LIHUE — The Lihue Airport is in line for $8 million in improvements.
A key to the project is enlarging the boarding lounges where passengers wait for their flights.
“We’ll increase the capacity of the hold rooms so more people can actually sit without a problem,” said Ford Fuchigami, deputy director of the state’s Department of Transportation Airports Division. “The hold rooms are pretty packed right now.”
Lobbies, air-conditioned walkways, flooring, ceiling, lights and new store fronts are also included in part of the work expected to begin next year.
Other changes call for removal of landscaping and concrete benches in front of the ticket lobby, and a roofing system will be added.
The airport is due for a bit of a makeover.
“It hasn’t been updated in years,” he said.
Gene Matshushige, project manager with DOT Airports Division, said they are still in the selection process for a contractor, and a survey must be completed. The design should be completed in the next six to eight months. Then, it would be time to advertise the project and get a construction contract.
“That’s if everything goes smooth,” he said.
Once work begins, it’s expected to take about a year to complete.
The changes will make the airport more functional, aesthetically pleasing and comfortable for Kauai’s visitors — around 1.1 million this year — which is critical, because the Lihue Airport is the first and last place guests see here.
“We want to make sure the customers’ experience brings them back to the island,” said Dennis Neves, Kauai Airports district manager with the state Department of Transportation.
Neves said restroom renovations — new fixtures and stalls, have begun, with the south restroom completed, and the remaining expected to be finished by first quarter of 2014.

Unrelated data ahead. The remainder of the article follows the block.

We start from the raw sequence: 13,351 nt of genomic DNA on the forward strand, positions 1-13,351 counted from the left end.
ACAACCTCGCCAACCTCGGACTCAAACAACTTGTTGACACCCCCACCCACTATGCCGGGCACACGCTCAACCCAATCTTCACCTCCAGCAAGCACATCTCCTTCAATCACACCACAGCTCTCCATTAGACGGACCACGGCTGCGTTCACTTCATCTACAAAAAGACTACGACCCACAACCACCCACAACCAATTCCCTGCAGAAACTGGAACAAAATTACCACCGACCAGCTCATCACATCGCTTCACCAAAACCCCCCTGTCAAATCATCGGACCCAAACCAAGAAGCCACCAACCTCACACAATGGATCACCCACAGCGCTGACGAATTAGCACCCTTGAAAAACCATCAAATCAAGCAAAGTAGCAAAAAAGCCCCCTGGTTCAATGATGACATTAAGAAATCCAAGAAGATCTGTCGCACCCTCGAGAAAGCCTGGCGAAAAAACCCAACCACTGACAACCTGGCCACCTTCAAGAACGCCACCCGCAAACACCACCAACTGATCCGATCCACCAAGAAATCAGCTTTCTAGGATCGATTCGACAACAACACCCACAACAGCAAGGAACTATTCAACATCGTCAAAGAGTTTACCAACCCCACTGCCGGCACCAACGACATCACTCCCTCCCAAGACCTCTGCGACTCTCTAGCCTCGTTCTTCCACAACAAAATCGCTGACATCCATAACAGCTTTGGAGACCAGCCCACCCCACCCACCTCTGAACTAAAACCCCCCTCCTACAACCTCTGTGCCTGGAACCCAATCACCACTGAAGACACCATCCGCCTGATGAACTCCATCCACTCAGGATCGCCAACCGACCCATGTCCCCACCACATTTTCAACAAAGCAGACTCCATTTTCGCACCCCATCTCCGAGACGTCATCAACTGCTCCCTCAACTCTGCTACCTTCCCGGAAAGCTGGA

He also spoke of changes to reduce passenger time to pass through security.
One was made in regards to luggage screening.
“When one bag alarms, everybody has to wait while one bag gets checked,” Neves said.
TSA installed a diversion belt that allows the operator to remove the bag and have it screened while other bags continue through the process.
“It keeps the line going,” he said.
Neves said a precheck program through the government offers passengers an option to pay a small fee so they don’t have to remove items like belts and watches.
“It helps move that process. As that builds, that will help move people through Lihue Airport quicker,” Neves said.
Ideally, Lihue would have longer runways, too.
Its two runways are both 6,500 feet long.
Fuchigami said a 7,000-foot runway would accommodate increased types of aircraft. Shorter runways are more restrictive for carriers.
Honolulu International Airport has two 12,000 foot runways, and others that are 9,000 and 7,000 feet.
“The longer the runway is, for safety reasons, it’s much, much better,” Fuchigami said.
“Plus, it can accommodate a whole different type of aircraft coming into the airport,” he said.
There have been talks of lengthening at least one of Lihue’s runaways, but no firm agreements have been reached.
Farther down the road, scheduled for 2020, is a consolidation of car rental companies into one specific area.